'Sexually abused men suffer in silence'

HARARE – Zimbabwean men and boys have become victims of politically-motivated sexual violence but choose to remain quiet because of the stigma associated with it, a new report says.

A study by Research Advocacy Unit (RAU) revealed that men have been subjected to politically-motivated sexual abuse since 2000.

Kuda Chitsinde, who authored the research document entitled Zimbabwe’s Macho Men: Politically Motivated Sexualised Violence by Men against Men, said the stigma associated with sexual abuse also hindered men from opening up about the abuse.

“Men and boys are reluctant to report sexual violence because of the stigma associated with it which makes it very difficult to accurately assess its scope,” Chitsinde said.

“This stigma is worsened by the perception that a man who is raped is either a homosexual or will become a homosexual as a result of the rape.”

She added: “In a country like Zimbabwe where a president has spoken out against homosexuals calling them worse than pigs and dogs, it becomes impossible for a man to speak out about his experiences and seek help.

“As a result male victims of politically-motivated sexual violence suffer quietly.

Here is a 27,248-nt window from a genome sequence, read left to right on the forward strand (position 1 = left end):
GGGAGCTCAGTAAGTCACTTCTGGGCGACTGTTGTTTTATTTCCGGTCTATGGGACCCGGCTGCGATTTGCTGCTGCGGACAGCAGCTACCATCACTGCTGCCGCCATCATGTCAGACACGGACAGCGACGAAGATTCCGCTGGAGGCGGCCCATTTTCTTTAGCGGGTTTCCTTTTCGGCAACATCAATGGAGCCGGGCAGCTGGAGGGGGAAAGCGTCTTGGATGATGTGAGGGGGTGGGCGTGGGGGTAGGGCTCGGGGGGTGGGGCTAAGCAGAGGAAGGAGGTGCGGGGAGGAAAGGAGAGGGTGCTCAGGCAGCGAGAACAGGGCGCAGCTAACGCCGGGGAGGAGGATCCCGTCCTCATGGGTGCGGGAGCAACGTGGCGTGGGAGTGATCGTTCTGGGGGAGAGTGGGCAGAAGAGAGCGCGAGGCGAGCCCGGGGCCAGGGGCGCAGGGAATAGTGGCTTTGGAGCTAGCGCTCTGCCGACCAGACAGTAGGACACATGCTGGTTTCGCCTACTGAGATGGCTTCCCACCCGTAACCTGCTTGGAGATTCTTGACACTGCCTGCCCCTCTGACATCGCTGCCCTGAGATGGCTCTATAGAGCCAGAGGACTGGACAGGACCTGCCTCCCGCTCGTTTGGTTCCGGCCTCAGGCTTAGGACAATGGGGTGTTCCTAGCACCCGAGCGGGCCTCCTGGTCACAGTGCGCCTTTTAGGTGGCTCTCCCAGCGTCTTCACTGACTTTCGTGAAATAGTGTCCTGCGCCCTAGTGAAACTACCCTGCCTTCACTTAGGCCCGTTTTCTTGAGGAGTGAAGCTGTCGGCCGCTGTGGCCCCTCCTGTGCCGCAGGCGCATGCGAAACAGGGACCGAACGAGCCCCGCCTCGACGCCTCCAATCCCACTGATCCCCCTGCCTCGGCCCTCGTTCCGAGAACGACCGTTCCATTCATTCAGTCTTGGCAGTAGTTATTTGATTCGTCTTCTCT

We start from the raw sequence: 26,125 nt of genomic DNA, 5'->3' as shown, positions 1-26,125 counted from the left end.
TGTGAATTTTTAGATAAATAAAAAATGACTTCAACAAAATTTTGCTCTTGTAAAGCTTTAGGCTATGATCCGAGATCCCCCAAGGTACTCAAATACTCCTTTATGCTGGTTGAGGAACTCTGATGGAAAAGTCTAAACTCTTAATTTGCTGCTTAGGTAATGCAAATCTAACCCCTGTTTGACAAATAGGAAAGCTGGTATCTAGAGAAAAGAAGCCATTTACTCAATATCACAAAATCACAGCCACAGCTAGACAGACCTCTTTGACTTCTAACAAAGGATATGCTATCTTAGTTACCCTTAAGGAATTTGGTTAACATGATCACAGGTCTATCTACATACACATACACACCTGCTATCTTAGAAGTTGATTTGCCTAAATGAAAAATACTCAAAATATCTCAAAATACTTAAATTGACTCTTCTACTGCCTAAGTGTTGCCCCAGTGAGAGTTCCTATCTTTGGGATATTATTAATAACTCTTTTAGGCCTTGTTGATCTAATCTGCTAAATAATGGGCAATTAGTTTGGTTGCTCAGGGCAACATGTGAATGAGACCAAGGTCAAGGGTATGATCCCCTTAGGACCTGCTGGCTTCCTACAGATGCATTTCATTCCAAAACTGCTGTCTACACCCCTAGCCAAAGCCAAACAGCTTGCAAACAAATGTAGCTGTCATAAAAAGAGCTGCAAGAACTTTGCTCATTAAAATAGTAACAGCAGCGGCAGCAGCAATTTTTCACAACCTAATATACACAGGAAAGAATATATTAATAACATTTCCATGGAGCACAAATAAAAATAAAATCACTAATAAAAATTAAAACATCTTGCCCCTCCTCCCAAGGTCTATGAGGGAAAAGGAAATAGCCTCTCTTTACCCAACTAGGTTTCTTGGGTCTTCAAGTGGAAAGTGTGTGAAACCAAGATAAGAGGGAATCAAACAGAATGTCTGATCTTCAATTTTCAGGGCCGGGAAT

“They however, not only suffer from the physical injuries inflicted on them but also from an extreme sense of humiliation and isolation.”

A sample of 28 men from four provinces of Harare, Matabeleland North, Bulawayo and Midlands who were affected since 2000, took part in the study which was conducted through questionnaires.

The men revealed they had been subjected to sodomy and that they had been forced to have sexual intercourse with either a woman or a man. Some reported to have been forced to gang rape a woman.

They also said they were forced to strip in public and had their genitals touched. Most of these abuses occurred either at a militia base or at their homes in front of other people.

Six of the men who took part in the study said they had been forced to strip in public while five had been forced to watch family members strip.

Two were forced to watch family members being gang raped while four had electrical cords tied to their genitals.

The report states that some were forced to simulate sexual intercourse with a hole in the ground while others were forced to masturbate in public.

Another man was forced to have sexual intercourse with a man.

When a man is raped in Zimbabwe, it is usually considered “aggravated indecent assault,” under the Criminal Law (Codification and Reform) Act.

Chitsinde says there is need to intensify research on politically- motivated sexual violence on both men and women.

“Protection mechanisms need to be set up for victims of sexual violence to enable them to receive treatment and counselling in safe spaces,” she said.

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